Middle School: The Worst Years of My Life


This movie needed to be written by someone who got past the first lecture at the M. Night Shyamalan school of plot twists.   Or better yet, someone who didn’t make 12-year-olds talk like pretentious idiots and make their principal respond to the kids using flower child slang.

Actually, the principal was mildly entertaining, if I’m being honest, even though his character was just one in a long line of tired cliches this movie threw at me.  Clueless mother and her secretly kid-hating boyfriend, a school bully who’s a dick for no reason but will come around by the end, and a bunch of random poppy songs that the kids probably stopped listening to six months ago, with the Strumbellas’ contribution agonizingly censored to sing about “dreams” and “hearts” instead of “guns”.

This movie has absolutely nothing to offer to adults and even the hordes of tween terrors in attendance seemed restless during my screening.  The first few fart jokes got a reaction, but after a while the kids stopped giggling at the rude sounds that everything seemed to make, including school bells as well as a cartoon gorilla landing on a zombie driving a motorcycle.  As well, the big twist confused the kids both in front of and behind me, probably because it was contrived, unnecessary and rendered the movie even more nonsensical, and I would not have thought that to be possible until it happened.

Visually, there are interesting animated bits and some creative and colourful pranks that function as diversions, as long as you don’t think about any of it too much.  Not only are the pranks impossibly large to have been pulled off overnight, how do these students gain entry into their school after hours, spend entire nights inside undetected, and pull these all-nighters for weeks on end without dozing off in class once?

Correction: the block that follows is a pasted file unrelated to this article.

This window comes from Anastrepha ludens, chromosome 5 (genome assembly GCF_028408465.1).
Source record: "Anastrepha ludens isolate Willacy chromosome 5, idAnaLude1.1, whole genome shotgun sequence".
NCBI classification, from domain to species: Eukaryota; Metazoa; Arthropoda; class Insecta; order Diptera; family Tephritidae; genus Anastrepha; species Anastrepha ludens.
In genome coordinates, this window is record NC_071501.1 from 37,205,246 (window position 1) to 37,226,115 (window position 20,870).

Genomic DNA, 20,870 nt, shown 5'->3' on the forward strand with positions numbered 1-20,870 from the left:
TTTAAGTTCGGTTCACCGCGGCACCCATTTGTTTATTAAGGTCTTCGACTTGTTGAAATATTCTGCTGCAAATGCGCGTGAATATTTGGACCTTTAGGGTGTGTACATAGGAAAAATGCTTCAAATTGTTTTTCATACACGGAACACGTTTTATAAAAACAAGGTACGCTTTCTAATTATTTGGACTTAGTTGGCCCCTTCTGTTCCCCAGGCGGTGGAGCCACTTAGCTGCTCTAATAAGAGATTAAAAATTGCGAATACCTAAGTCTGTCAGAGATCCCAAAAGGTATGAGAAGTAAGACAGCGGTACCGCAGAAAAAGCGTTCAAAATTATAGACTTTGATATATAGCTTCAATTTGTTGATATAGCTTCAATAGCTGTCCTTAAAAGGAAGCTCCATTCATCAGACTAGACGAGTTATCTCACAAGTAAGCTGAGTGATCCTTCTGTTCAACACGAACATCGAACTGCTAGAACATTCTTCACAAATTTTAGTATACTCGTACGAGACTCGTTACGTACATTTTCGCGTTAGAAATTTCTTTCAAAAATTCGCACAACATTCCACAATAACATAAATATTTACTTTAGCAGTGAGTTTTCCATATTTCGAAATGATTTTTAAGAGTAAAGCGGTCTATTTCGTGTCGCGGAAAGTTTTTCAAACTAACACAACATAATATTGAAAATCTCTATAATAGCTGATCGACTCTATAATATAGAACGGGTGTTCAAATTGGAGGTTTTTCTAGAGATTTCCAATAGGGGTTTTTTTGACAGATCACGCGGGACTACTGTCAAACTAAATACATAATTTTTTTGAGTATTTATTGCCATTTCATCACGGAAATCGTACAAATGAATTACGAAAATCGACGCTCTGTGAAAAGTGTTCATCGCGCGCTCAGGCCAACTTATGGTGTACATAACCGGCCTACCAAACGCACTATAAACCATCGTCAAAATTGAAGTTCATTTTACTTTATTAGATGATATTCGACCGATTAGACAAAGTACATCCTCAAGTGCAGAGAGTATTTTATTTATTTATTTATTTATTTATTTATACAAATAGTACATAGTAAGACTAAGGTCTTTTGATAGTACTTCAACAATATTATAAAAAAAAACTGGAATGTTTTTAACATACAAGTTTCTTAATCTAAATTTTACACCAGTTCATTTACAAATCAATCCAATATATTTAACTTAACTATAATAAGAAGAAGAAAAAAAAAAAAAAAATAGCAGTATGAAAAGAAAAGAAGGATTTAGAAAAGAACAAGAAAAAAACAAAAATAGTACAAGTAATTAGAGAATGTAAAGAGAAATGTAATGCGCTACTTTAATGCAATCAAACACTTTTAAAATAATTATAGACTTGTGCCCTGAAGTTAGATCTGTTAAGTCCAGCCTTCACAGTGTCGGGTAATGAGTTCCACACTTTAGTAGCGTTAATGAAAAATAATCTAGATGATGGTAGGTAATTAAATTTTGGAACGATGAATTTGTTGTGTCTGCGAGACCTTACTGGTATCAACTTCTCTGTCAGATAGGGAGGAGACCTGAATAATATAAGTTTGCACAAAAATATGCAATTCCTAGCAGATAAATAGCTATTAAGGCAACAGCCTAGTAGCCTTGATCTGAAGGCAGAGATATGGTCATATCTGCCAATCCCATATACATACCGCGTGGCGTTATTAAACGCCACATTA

It would be generous to call Middle School a lazy and half-baked adaption of a popular book series.  Incidentally, I had to drop in the “half-baked” reference because the film painstakingly identifies Lauren Graham, the clueless mom, as a sous-chef, and then I swear she was making beef-a-roni in a food processor at 6 a.m., which must qualify as professional misconduct.   And that’s not a one-off thing.  The Middle School experience is 90 minutes of incomplete thoughts and unanswered questions.

Middle School: The Worst Years of My Life gets an F and a month’s worth of detention, and even that is too lenient.


13 thoughts on “Middle School: The Worst Years of My Life

    1. Sean Post author

      As you know, even after writing all this I still wanted to complain about this movie! And I think there’s still more complaining to be done today 🙂


  1. Liz A.

    Apparently I have to write a movie about middle school that truly shows the experience. Because it’s funny and banal all at the same time. And the administration is not clueless. (There was the time there was a scare–a threat that something I won’t mention was going to happen–and administration was all on top of that. Nothing ever came to pass.)

    Having been in middle schools (as a substitute teacher, just yesterday as a matter of fact), I can only roll my eyes at movies like this one.


  2. Holly

    It seems every commercial I have seen has been for this and shows James Patterson saying this was his book and now it’s a movie, etc. I wonder if he held out any future movie deals for *whatever he writes about normally* to get this through?


  3. kmSalvatore

    Well I’ll leave this movie to the younger set. Even though some of the commercials hit home…. I’ll pass:)! And of course these comments really out the lid on it😂😂😂


  4. Pingback: Here Is TV | Middle School: The Worst Years of My Life

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